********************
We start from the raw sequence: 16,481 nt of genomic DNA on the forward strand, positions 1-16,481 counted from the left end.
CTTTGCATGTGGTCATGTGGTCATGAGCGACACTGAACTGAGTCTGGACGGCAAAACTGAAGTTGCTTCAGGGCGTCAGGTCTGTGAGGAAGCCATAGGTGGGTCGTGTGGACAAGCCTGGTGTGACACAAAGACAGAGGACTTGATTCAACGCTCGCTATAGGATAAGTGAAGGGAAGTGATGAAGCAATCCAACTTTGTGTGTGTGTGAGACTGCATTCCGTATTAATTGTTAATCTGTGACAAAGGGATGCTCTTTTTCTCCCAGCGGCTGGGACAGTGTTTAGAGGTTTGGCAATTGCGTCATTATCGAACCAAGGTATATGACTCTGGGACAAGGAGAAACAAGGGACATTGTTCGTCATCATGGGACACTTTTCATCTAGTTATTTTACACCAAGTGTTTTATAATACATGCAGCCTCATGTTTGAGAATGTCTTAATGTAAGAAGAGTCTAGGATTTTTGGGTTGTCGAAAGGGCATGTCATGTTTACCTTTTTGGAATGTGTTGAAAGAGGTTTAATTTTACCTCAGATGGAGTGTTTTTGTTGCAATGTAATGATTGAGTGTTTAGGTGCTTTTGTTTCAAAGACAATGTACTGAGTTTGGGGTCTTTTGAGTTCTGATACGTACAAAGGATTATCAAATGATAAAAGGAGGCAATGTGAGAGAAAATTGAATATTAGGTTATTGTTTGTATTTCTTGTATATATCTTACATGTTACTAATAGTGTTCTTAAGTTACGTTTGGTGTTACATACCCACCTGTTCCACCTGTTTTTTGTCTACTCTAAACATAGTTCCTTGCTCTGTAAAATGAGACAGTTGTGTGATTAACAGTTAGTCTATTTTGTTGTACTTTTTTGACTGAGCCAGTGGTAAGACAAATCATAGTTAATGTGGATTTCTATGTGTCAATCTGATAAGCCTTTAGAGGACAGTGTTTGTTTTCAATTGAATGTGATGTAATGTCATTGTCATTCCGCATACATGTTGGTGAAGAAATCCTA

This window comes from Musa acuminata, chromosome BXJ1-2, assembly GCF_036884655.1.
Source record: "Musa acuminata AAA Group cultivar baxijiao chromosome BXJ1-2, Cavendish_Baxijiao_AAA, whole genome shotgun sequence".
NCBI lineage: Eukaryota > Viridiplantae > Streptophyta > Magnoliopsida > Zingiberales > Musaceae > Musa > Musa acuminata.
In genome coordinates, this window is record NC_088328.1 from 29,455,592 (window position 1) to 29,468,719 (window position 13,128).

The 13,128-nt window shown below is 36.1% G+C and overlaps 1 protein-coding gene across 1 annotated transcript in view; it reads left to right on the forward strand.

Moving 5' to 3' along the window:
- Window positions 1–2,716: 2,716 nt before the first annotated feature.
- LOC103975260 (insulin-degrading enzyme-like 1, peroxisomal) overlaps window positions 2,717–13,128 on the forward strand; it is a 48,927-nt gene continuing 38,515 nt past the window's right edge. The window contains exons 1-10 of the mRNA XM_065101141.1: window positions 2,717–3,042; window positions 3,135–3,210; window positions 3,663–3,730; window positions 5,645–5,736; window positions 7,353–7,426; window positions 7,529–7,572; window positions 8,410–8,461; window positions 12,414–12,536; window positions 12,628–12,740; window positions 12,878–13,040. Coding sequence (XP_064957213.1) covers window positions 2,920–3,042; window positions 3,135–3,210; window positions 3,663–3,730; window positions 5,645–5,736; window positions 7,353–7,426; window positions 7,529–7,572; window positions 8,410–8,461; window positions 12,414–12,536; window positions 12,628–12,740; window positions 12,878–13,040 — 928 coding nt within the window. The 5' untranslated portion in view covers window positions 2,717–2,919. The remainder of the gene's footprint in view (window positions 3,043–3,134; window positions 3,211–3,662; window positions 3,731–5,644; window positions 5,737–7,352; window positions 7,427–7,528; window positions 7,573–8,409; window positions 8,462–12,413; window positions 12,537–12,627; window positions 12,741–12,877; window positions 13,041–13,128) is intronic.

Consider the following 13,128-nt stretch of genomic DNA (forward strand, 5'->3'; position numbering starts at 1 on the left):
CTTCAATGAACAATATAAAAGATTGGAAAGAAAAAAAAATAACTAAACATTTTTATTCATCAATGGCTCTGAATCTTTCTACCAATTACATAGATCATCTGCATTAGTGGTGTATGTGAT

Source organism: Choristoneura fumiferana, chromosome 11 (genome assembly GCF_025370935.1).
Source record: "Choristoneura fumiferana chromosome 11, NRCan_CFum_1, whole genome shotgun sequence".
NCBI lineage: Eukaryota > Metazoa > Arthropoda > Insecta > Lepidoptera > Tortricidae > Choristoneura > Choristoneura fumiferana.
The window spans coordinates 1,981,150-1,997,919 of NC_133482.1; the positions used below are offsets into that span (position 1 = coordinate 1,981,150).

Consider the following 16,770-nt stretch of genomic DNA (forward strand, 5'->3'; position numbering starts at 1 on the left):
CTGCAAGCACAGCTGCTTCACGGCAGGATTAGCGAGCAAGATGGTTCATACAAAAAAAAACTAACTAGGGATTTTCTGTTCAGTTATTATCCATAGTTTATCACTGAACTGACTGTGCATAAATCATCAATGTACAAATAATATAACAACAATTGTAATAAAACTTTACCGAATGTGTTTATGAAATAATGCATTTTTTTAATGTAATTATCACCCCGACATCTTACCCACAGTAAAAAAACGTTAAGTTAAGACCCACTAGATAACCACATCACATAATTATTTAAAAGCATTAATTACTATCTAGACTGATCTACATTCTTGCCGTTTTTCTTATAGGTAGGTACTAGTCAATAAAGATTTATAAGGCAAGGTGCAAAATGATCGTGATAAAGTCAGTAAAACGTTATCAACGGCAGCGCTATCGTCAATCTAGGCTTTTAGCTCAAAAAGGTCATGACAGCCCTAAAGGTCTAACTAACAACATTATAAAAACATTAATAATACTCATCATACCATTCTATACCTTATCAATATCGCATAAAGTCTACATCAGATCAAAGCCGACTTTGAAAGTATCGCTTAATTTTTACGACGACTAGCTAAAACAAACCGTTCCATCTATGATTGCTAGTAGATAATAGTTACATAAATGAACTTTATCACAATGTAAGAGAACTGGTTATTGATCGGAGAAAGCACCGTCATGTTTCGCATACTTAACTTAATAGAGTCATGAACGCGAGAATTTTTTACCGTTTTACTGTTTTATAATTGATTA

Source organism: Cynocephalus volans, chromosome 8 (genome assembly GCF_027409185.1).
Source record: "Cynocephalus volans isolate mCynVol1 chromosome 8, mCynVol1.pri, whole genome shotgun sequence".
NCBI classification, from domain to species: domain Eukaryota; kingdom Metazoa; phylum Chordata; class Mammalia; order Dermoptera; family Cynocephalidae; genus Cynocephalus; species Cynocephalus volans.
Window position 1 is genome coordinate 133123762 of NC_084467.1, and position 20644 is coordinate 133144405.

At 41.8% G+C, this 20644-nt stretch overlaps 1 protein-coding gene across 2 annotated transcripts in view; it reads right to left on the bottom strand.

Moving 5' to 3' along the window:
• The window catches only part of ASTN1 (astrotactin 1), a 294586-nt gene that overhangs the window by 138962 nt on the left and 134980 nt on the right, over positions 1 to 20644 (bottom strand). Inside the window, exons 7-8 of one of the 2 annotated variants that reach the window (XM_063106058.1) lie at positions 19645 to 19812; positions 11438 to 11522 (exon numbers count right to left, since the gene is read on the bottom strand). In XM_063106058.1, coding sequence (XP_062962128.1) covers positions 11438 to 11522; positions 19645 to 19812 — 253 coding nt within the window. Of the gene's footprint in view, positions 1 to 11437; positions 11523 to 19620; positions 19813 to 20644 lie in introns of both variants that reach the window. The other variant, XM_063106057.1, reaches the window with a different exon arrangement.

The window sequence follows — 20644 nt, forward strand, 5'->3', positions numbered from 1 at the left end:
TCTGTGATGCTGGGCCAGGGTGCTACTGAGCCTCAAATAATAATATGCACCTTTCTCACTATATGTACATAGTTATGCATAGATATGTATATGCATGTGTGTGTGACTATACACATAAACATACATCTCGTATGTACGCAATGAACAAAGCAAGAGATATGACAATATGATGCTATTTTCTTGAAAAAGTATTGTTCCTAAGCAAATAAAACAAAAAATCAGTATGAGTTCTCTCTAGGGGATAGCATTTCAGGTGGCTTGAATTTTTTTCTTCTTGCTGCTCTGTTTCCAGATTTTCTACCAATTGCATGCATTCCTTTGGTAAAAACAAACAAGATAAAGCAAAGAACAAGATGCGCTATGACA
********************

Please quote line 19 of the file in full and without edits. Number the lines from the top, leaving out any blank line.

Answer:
Source organism: Cynocephalus volans, chromosome 8 (genome assembly GCF_027409185.1).